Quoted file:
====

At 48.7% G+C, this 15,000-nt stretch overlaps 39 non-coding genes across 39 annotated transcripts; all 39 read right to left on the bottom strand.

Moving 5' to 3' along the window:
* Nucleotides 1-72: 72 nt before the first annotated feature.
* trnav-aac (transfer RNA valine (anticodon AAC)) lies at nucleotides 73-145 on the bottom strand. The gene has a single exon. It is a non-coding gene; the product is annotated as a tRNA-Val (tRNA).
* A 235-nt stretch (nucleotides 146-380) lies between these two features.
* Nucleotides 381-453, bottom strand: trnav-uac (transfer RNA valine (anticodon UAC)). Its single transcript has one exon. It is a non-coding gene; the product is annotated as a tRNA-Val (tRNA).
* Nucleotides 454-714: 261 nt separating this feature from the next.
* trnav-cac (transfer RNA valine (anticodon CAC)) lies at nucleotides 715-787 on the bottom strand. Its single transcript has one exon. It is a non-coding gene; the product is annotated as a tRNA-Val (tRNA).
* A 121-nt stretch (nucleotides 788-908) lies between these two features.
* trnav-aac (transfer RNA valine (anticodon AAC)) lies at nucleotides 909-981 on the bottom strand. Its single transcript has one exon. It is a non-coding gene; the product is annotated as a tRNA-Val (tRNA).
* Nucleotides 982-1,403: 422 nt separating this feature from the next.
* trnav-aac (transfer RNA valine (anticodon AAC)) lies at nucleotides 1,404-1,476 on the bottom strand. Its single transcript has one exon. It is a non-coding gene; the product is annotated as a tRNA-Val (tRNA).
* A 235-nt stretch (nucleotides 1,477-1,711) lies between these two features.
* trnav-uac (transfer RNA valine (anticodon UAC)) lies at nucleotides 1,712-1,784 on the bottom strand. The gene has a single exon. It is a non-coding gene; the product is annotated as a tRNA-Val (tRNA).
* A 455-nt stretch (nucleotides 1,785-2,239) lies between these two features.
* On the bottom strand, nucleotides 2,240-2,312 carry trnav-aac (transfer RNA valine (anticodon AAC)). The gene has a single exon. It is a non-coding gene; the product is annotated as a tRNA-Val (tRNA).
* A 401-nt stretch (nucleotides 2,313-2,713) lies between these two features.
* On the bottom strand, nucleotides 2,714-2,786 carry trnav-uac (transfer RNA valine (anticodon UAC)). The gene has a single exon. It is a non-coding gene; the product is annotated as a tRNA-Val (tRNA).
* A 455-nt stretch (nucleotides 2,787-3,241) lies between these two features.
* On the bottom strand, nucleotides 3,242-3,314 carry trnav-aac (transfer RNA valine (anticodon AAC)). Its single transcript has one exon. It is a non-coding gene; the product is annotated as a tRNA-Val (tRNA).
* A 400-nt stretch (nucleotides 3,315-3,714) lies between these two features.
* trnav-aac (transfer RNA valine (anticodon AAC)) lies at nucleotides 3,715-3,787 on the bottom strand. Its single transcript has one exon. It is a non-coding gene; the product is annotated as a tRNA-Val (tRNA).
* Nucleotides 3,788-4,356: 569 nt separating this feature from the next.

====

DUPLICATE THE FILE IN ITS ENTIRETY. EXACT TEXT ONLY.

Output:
At 48.7% G+C, this 15,000-nt stretch overlaps 39 non-coding genes across 39 annotated transcripts; all 39 read right to left on the bottom strand.

Moving 5' to 3' along the window:
* Nucleotides 1-72: 72 nt before the first annotated feature.
* trnav-aac (transfer RNA valine (anticodon AAC)) lies at nucleotides 73-145 on the bottom strand. The gene has a single exon. It is a non-coding gene; the product is annotated as a tRNA-Val (tRNA).
* A 235-nt stretch (nucleotides 146-380) lies between these two features.
* Nucleotides 381-453, bottom strand: trnav-uac (transfer RNA valine (anticodon UAC)). Its single transcript has one exon. It is a non-coding gene; the product is annotated as a tRNA-Val (tRNA).
* Nucleotides 454-714: 261 nt separating this feature from the next.
* trnav-cac (transfer RNA valine (anticodon CAC)) lies at nucleotides 715-787 on the bottom strand. Its single transcript has one exon. It is a non-coding gene; the product is annotated as a tRNA-Val (tRNA).
* A 121-nt stretch (nucleotides 788-908) lies between these two features.
* trnav-aac (transfer RNA valine (anticodon AAC)) lies at nucleotides 909-981 on the bottom strand. Its single transcript has one exon. It is a non-coding gene; the product is annotated as a tRNA-Val (tRNA).
* Nucleotides 982-1,403: 422 nt separating this feature from the next.
* trnav-aac (transfer RNA valine (anticodon AAC)) lies at nucleotides 1,404-1,476 on the bottom strand. Its single transcript has one exon. It is a non-coding gene; the product is annotated as a tRNA-Val (tRNA).
* A 235-nt stretch (nucleotides 1,477-1,711) lies between these two features.
* trnav-uac (transfer RNA valine (anticodon UAC)) lies at nucleotides 1,712-1,784 on the bottom strand. The gene has a single exon. It is a non-coding gene; the product is annotated as a tRNA-Val (tRNA).
* A 455-nt stretch (nucleotides 1,785-2,239) lies between these two features.
* On the bottom strand, nucleotides 2,240-2,312 carry trnav-aac (transfer RNA valine (anticodon AAC)). The gene has a single exon. It is a non-coding gene; the product is annotated as a tRNA-Val (tRNA).
* A 401-nt stretch (nucleotides 2,313-2,713) lies between these two features.
* On the bottom strand, nucleotides 2,714-2,786 carry trnav-uac (transfer RNA valine (anticodon UAC)). The gene has a single exon. It is a non-coding gene; the product is annotated as a tRNA-Val (tRNA).
* A 455-nt stretch (nucleotides 2,787-3,241) lies between these two features.
* On the bottom strand, nucleotides 3,242-3,314 carry trnav-aac (transfer RNA valine (anticodon AAC)). Its single transcript has one exon. It is a non-coding gene; the product is annotated as a tRNA-Val (tRNA).
* A 400-nt stretch (nucleotides 3,315-3,714) lies between these two features.
* trnav-aac (transfer RNA valine (anticodon AAC)) lies at nucleotides 3,715-3,787 on the bottom strand. Its single transcript has one exon. It is a non-coding gene; the product is annotated as a tRNA-Val (tRNA).
* Nucleotides 3,788-4,356: 569 nt separating this feature from the next.